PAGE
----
Engage Roseville

EngageRoseville was a 18-month community effort to involve residents, businesses, and others who have a stake in Roseville’s quality of life, in prioritizing city services and developing options to align service levels with revenues.

The City of Roseville is not immune from slowing revenue growth and increasing expenses faced by cities throughout California. EngageRoseville’s goal was to get feedback from citizens, business owners and visitors about services offered by the City and what level of service is best to meet your needs given the budget constraints.


Ways to learn more:

Learn about Measure B.

Learn about City goals, progress, opportunities, and challenges in the FY2019 City Manager Budget Message.

Watch the EngageRoseville presentation given to the City Council on April 4, 2018.

Watch videos and listen to podcasts to learn more about our budget challenges.

Review Community Priorities Advisory Committee meeting video and materials,
and read the Committee's  recommendations to the City Council.

Review the survey results from the Community Conversation.

See results of our budget and service priority FlashVote surveys

See how your neighbors prioritized city services with Balancing Act.

Review the list of budget cuts the city has made in the last 10 years.


Balancing Act          

Stay engaged.

Sign up for newsletters and follow us on social media.

Take part in FlashVote surveys. Sign up at flashvote.com/rsvl.

Call (916) 774-5353 or email [email protected].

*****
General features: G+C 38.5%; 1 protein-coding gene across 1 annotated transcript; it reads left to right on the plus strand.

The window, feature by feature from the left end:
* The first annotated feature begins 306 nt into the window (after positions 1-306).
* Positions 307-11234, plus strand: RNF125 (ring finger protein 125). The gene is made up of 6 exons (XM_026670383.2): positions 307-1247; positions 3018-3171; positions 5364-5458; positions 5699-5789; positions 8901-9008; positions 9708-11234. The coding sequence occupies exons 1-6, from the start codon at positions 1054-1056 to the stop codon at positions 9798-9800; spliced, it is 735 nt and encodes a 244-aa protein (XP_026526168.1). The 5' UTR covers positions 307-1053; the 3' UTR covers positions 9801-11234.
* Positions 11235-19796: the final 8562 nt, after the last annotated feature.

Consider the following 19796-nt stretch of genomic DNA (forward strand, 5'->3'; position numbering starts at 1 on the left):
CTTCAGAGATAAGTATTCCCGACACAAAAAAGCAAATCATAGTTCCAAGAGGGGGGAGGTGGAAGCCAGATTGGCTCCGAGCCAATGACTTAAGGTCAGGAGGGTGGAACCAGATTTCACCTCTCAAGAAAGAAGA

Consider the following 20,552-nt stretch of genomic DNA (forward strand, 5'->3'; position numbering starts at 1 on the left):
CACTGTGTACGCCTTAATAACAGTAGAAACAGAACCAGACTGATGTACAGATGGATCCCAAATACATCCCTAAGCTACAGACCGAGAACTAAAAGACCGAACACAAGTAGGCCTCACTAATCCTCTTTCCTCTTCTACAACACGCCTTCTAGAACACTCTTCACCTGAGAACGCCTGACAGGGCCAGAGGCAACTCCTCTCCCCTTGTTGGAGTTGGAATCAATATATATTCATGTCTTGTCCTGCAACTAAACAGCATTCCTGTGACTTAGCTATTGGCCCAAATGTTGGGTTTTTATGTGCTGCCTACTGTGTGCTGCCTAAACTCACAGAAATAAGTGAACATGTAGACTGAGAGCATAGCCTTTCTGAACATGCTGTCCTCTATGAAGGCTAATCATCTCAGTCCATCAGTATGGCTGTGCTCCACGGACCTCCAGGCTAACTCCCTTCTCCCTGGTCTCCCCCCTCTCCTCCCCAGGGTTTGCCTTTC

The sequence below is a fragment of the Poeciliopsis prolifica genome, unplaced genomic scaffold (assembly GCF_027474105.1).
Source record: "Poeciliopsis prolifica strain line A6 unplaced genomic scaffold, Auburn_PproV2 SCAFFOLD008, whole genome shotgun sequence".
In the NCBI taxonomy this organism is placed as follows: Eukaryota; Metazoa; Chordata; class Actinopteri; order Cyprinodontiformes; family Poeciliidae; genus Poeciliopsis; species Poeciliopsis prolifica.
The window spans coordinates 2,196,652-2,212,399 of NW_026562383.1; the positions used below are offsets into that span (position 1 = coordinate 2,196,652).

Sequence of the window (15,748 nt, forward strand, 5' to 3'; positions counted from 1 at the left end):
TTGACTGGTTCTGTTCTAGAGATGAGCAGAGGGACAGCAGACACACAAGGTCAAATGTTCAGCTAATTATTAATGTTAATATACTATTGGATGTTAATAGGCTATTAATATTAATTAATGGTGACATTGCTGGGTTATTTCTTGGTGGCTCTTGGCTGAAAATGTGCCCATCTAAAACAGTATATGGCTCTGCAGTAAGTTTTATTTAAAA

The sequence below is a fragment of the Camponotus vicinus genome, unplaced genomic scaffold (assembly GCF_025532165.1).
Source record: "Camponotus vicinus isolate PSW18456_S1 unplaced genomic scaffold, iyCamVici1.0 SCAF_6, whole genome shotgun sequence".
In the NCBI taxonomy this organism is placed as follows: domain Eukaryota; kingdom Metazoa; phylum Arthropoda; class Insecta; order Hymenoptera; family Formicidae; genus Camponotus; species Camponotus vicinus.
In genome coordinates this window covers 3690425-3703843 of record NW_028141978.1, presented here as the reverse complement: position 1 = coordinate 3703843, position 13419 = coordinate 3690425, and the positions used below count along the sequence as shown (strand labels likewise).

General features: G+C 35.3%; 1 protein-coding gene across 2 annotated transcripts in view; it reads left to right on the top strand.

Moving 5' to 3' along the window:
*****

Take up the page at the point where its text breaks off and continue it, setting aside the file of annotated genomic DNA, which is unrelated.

Why do we need to do this now?

During the recession and as the economy began to recover, Roseville’s strong fiscal management allowed the City to maintain quality-of-life services while minimizing cuts.

We reduced staffing, implemented pension reforms, cut hours at city facilities and cut community events to maintain a balanced budget and level of services. In addition, the City borrowed from other funds that now need to be replenished.

In the time since, we’ve conducted performance audits to ensure our staffing levels and structure provide efficiency and effectiveness. And we have partnered with our labor groups to slow payroll growth, reduce post-retirement benefits, and reduce salaries.

All the while, a constantly changing legislative and regulatory environment continues to add unfunded mandates and significant costs to the City’s operations, such as the State moving responsibility for stormwater management from the State to local government, adding $1 million annually to city expenses.

These realities, in addition to a slowing and shifting economy, have led to a budget gap that is projected to widen in the years ahead.

How does the budget look today?

We achieved a break-even budget in FY 2016-17, where operational expenses matched operational revenues without borrowing from other funds. While the City’s fiscal position has been improving, costs are growing faster than revenues.

In addition, we have deferred maintenance costs and other long-term liabilities that are coming due. If the City were to maintain its current levels of service while also fully funding its long-term liabilities and deferred maintenance, the general fund budget would realize a $14 million structural deficit per year, resulting in a fiscally unsustainable position moving forward.